Economic Notes: August 4, 2014


Written by: Jon McGraw

  • A busy week of economic data releases boosted by a faster Q2 real GDP growth rate, a stronger ISM manufacturing reading in July and upbeat consumer confidence levels.
  • Housing sales data for June was weaker, while results for July’s payroll numbers and June’s personal income and consumption data were in-line.
  • No significant surprises from last week’s Federal Open Market Committee (FOMC) meeting with another asset purchase reduction of $10 billion each month; Philadelphia Fed President Charles Plosser voted against the guidance language about rates being on hold for “a considerable time after the asset purchase program ends.”
  • Initial jobless claims came in slightly softer than the consensus expectation with a small improvement for the 4-week moving average and slightly higher continuing claims.
  • U.S. equity markets pulled back near the end of the week in reaction to the ongoing geo-political tension in Eastern Europe and the Middle East plus fears of uncertainty after the expected end of the Fed’s QE3 in October.

(+) Despite a strong U.S. Q2 GDP report and several improving economic data, financial markets took a downturn at the end of the week after no significant surprises from last week’s FOMC meeting.  As anticipated, the Fed kept the short-term rate at 0.25% while reducing its asset purchases by another $10 billion to a total of $25 billion starting in August.  U.S. equity markets sold off across the board.  Small cap stocks were deeper into the red zone for the year-to-date performance.  Defensive sectors fared better.  Telecom, healthcare, consumer discretionary and utilities sectors outperformed energy, industrials and financials in the S&P 500 index.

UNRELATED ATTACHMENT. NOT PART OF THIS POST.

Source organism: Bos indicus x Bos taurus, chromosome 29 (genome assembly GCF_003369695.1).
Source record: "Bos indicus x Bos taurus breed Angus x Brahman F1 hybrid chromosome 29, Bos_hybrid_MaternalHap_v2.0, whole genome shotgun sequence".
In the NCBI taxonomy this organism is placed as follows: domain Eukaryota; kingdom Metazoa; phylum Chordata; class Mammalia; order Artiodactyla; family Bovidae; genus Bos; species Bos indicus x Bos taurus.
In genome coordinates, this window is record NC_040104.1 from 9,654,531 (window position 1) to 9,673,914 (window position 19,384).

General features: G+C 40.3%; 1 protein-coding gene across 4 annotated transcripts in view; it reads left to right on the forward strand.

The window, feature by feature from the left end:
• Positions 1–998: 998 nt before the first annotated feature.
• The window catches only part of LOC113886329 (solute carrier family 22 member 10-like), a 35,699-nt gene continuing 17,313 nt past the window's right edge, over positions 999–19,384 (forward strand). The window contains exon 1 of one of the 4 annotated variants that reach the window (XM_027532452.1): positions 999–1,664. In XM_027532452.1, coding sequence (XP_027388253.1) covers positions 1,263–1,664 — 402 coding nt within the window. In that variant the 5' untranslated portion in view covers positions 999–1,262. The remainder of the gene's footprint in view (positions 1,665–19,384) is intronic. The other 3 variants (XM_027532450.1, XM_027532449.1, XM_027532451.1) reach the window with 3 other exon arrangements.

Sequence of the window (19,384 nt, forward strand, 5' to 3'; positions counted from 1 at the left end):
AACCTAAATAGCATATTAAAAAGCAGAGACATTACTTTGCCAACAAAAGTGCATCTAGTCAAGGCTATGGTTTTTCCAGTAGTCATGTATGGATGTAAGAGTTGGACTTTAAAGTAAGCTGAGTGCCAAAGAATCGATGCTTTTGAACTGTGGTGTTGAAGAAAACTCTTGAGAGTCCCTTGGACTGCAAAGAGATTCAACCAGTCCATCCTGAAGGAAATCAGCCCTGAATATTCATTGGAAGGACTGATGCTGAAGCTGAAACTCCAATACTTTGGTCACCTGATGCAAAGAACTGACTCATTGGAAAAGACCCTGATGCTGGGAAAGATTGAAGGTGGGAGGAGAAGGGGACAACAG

(-) Outside the U.S., international developed stocks outperformed U.S. stocks.  The MSCI Pacific index declined -0.58%, much less than the MSCI Europe index’s -2.91% for the week.  For the year-to-date, Pacific outperformed Europe by 3.72%.  Emerging markets stocks held up surprisingly better than both U.S. and EAFE markets.  Within the emerging markets, the MSCI BRIC index lost 2.08%, 36 bps behind the MSCI EM index.  The EM Asia region as a whole outperformed emerging countries in Europe and Latin America.  Argentina officially defaulted from its coupon payments as the negotiations between the country and a handful number of holdout creditors failed.  Rating agencies downgraded Argentina’s rating to Selected Default at S&P and Restricted Default at Fitch.

(0) BarCap U.S. Aggregate Bond index was slightly down by -12 bps last week.  Bonds outperformed stocks in a down week.  With no major surprises from the Fed’s meeting, the U.S. 10-year Treasury yield edged up 4 bps to 2.52% from a week ago.  Short-term bonds beat long-term bonds.  Government bonds outperformed credit.

(+) Measured by the Citi Non-U.S. World Government Bond index, foreign-developed sovereign bonds were off by -37 bps, but ahead of emerging market bonds by 85 bps.  The U.S. dollar strengthened on the back of robust Q2 GDP numbers.

(-) U.S. REITs declined 2.28%, underperforming foreign REITs by 152 bps in the week. Commodity returns were down 1.71% as measured by the Bloomberg Commodity Index (BCOM), beating a total return of -2.63% from the energy-heavy S&P GSCI Commodity index as energy lost ground.

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